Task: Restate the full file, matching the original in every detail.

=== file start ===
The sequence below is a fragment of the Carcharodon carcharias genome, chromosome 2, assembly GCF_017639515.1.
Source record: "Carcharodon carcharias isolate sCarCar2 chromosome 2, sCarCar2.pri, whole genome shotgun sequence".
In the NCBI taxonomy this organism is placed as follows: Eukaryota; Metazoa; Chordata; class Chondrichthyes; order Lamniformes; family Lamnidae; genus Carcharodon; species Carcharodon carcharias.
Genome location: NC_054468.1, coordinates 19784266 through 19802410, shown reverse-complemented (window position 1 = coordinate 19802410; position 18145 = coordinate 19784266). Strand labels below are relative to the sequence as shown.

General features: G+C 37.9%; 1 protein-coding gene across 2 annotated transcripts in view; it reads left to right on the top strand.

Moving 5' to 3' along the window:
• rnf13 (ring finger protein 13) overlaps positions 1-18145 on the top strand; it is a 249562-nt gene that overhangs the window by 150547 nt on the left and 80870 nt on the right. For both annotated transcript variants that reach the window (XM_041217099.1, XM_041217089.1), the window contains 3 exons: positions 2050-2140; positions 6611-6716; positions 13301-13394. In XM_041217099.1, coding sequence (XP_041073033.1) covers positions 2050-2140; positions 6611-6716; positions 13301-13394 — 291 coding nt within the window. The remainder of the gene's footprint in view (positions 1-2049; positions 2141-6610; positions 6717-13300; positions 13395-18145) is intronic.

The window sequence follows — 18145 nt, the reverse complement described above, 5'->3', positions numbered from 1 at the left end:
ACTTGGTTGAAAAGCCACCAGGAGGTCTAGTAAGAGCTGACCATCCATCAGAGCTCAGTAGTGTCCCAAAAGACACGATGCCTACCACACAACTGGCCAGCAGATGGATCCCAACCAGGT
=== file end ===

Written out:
The sequence below is a fragment of the Carcharodon carcharias genome, chromosome 2, assembly GCF_017639515.1.
Source record: "Carcharodon carcharias isolate sCarCar2 chromosome 2, sCarCar2.pri, whole genome shotgun sequence".
In the NCBI taxonomy this organism is placed as follows: Eukaryota; Metazoa; Chordata; class Chondrichthyes; order Lamniformes; family Lamnidae; genus Carcharodon; species Carcharodon carcharias.
Genome location: NC_054468.1, coordinates 19784266 through 19802410, shown reverse-complemented (window position 1 = coordinate 19802410; position 18145 = coordinate 19784266). Strand labels below are relative to the sequence as shown.

General features: G+C 37.9%; 1 protein-coding gene across 2 annotated transcripts in view; it reads left to right on the top strand.

Moving 5' to 3' along the window:
• rnf13 (ring finger protein 13) overlaps positions 1-18145 on the top strand; it is a 249562-nt gene that overhangs the window by 150547 nt on the left and 80870 nt on the right. For both annotated transcript variants that reach the window (XM_041217099.1, XM_041217089.1), the window contains 3 exons: positions 2050-2140; positions 6611-6716; positions 13301-13394. In XM_041217099.1, coding sequence (XP_041073033.1) covers positions 2050-2140; positions 6611-6716; positions 13301-13394 — 291 coding nt within the window. The remainder of the gene's footprint in view (positions 1-2049; positions 2141-6610; positions 6717-13300; positions 13395-18145) is intronic.

The window sequence follows — 18145 nt, the reverse complement described above, 5'->3', positions numbered from 1 at the left end:
ACTTGGTTGAAAAGCCACCAGGAGGTCTAGTAAGAGCTGACCATCCATCAGAGCTCAGTAGTGTCCCAAAAGACACGATGCCTACCACACAACTGGCCAGCAGATGGATCCCAACCAGGT